Despite what England fans might feel right now football competitions can make you happy. But only in the short-term – and only if you are the host country. And even that doesn’t make you as happy as a good marriage.
Married people are happier than single people (of course it could be that happy people get married more easily).
And the 30% improvement in happiness due to being married even counteracts all the negative affects of unemployment but don’t get divorced (the two worst life events are losing a spouse and unemployment).
There are some differences between the sexes and between age groups. For example women look less happy but angrier than they are, whereas men look less angry and happier than they are. Probably because we have cultural expectations that women should be happier than men and men angrier than women and we notice when people display behaviour counter to that norm.
Older people focus more on positive aspects of goods and services because they focus more on emotional goals than young adults.(See “What makes you Happy”). Optimism is associated with happiness, good physical and mental health and longevity. Conversely when we are stressed it lowers our immune system so we are more likely to become ill. Middle aged people who are happy have fewer physical symptoms of diabetes, high blood pressure and heart disease.
Extraverts are happier than Introverts because they spend more time doing enjoyable things. But introverts who are asked to behave as extroverts can be even happier than real extroverts. And we are attracted to happy people because we think we will give good genes to our children.
Happiness IS NOT associated with: wealth (once basic needs are met), education, high IQ, youth (20-24 year olds are more depressed than 65-74 year olds) and watching TV more than 3 hours a day – especially watching soaps.
But it IS associated with: religion (although it may be the community rather than the belief), having lots of friends, and drinking in moderation (compared to teetotallers).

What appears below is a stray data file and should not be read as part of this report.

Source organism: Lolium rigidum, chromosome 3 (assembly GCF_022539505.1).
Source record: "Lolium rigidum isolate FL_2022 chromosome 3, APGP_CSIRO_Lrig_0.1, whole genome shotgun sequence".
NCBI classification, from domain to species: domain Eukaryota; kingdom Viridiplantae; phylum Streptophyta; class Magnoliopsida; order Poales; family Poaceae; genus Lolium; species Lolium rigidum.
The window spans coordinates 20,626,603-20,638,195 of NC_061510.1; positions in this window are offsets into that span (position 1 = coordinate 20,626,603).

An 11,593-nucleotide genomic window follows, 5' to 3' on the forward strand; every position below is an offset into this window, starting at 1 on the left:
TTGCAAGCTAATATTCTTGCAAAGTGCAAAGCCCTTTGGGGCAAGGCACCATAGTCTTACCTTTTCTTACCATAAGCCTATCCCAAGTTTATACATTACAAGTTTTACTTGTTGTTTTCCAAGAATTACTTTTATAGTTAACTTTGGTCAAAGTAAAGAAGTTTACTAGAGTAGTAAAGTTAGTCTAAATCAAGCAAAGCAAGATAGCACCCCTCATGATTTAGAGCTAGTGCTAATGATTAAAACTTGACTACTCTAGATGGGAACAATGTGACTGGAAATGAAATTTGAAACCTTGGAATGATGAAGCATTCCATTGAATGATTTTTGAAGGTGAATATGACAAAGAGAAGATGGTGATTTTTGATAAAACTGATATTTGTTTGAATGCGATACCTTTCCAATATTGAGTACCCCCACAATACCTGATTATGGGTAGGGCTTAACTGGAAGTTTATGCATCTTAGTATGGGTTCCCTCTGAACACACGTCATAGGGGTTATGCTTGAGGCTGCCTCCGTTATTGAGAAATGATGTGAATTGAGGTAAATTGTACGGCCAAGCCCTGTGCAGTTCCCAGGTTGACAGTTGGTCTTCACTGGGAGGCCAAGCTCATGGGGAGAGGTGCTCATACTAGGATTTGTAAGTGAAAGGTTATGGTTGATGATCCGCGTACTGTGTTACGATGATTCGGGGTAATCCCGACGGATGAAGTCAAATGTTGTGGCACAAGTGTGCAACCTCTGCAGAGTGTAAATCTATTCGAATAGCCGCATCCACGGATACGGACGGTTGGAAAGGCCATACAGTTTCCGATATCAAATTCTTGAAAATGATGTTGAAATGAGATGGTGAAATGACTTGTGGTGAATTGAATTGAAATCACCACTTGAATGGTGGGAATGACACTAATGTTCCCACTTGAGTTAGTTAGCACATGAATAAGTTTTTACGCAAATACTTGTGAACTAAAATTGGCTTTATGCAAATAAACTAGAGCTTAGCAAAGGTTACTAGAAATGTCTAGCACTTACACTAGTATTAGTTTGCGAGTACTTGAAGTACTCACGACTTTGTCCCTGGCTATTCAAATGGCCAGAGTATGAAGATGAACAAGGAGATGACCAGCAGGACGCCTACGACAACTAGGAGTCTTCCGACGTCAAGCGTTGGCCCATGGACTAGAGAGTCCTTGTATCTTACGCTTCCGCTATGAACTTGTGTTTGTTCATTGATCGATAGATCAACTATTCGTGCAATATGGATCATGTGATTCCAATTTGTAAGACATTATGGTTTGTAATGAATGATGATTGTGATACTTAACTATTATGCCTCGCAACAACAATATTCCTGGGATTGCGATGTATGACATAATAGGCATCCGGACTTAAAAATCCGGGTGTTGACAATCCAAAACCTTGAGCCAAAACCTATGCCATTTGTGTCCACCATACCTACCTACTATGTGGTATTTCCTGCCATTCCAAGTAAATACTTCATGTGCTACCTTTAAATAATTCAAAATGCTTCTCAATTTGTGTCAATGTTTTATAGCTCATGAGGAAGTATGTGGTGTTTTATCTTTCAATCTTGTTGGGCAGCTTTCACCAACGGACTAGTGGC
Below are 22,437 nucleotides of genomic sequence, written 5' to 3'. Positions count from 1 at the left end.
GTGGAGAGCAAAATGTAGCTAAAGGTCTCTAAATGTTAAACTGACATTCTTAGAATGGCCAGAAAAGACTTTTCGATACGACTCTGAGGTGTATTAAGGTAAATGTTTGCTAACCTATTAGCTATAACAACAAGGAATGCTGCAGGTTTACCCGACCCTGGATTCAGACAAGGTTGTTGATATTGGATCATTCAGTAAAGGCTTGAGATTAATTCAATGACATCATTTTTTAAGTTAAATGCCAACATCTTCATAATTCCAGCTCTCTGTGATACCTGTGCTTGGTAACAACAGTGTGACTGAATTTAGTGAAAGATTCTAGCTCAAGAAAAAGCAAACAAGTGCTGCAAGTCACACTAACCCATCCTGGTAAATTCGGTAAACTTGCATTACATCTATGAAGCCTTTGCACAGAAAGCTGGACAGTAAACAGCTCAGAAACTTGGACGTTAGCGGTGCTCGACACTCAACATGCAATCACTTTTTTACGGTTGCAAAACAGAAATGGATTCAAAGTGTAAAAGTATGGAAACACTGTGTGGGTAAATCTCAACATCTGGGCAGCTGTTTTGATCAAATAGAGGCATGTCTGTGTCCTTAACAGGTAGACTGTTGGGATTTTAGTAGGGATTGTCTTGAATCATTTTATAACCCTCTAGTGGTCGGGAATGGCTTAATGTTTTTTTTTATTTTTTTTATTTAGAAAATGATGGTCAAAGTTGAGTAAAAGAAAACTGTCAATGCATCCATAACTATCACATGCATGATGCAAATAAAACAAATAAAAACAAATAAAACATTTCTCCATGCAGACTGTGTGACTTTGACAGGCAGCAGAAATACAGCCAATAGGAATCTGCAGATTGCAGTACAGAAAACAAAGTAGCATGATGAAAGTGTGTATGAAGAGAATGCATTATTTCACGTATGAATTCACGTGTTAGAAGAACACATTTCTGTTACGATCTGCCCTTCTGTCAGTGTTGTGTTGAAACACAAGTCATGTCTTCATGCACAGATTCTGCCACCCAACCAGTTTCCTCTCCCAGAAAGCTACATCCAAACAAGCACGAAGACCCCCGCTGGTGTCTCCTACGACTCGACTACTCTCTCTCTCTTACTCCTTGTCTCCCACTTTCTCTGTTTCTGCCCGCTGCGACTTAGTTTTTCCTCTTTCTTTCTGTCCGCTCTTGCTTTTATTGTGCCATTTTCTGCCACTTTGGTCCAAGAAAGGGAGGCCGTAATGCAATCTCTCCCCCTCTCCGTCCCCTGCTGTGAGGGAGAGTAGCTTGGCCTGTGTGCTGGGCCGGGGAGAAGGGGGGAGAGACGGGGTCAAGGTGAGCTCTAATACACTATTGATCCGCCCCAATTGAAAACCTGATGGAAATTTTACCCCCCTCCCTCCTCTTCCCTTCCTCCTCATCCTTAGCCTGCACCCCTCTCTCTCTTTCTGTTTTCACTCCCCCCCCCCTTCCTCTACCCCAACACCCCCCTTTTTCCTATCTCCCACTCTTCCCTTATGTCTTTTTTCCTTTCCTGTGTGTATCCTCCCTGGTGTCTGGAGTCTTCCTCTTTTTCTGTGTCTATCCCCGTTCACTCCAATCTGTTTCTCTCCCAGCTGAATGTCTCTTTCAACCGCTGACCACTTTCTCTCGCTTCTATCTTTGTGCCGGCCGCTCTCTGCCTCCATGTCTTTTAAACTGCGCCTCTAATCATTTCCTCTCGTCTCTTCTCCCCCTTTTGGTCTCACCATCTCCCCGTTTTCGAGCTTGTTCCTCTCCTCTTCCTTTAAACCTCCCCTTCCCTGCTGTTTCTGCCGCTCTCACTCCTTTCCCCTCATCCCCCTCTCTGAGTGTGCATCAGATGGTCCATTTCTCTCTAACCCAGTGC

We are not evolved to be happy all the time otherwise we would have nothing to strive for. However 50% of happiness may be due to our genes compared to les than 10% due to our circumstances. We may have a set point or range of happiness to which we return after experiencing ups and downs. So like the football example, winning the lottery may not make us happy forever.
According to Martin Seligman – the inspiration for positive psychology – we can raise our happiness levels by enjoying life’s experiences more eg by savouring sensual experiences, by becoming more engaged with life and by finding ways of making our lives more meaningful.
Sonja Lyubomirsky, author of “The How of Happiness: a practical guide to getting the life you want“, suggests the following programme to raise your levels of happiness:
- Count your blessings – keep a gratitude journal each week of 3-5 things
- Practise being kind – both randomly and systematically
- Savour life’s joys
- Thank a mentor
- Learn to forgive
- Invest time and energy in friends and family – these are more important than work to your happiness.
- Take care of your body and health
- Develop strategies for coping with stress and hardship – having a strong belief system helps.
Updated 2 July 2010: Catherine Bennett in the weekend’s Observer (27 June 2010) took a rather cynical view in her piece; “Phew. At last we can ignore the gurus peddling happiness“. Clearly not impressed by the wave of optimism being generated at a time of world-wide problems and austerity at home. She refers to the Movement for Happiness and its founder Lord Layard who said; “… as our society has become richer, our happiness has not risen in step. Despite ever greater affluence, our lives are increasingly stressful. This paradox requires a radical rethink of our lifestyles and our goals”.
Conceding that the strategies proposed by happiness enthusiasts are neither complicated or expensive she also quotes the GREAT approach (advocated by the New Economics Foundation). GREAT stands for: Giving, Relating to others, Exercising the body, Attending to the world around, and Teaching yourself something fresh – but she wonders what good they are to people who have just lost their jobs or never had one.
Well I know that exercise is the best form of anti-depressant, relating to others might help develop networks and reduce self-obsessing, and keeping up-to-date and learning a new skill is a good way to get a new job. Maybe we should just ignore the journalists peddling negativity?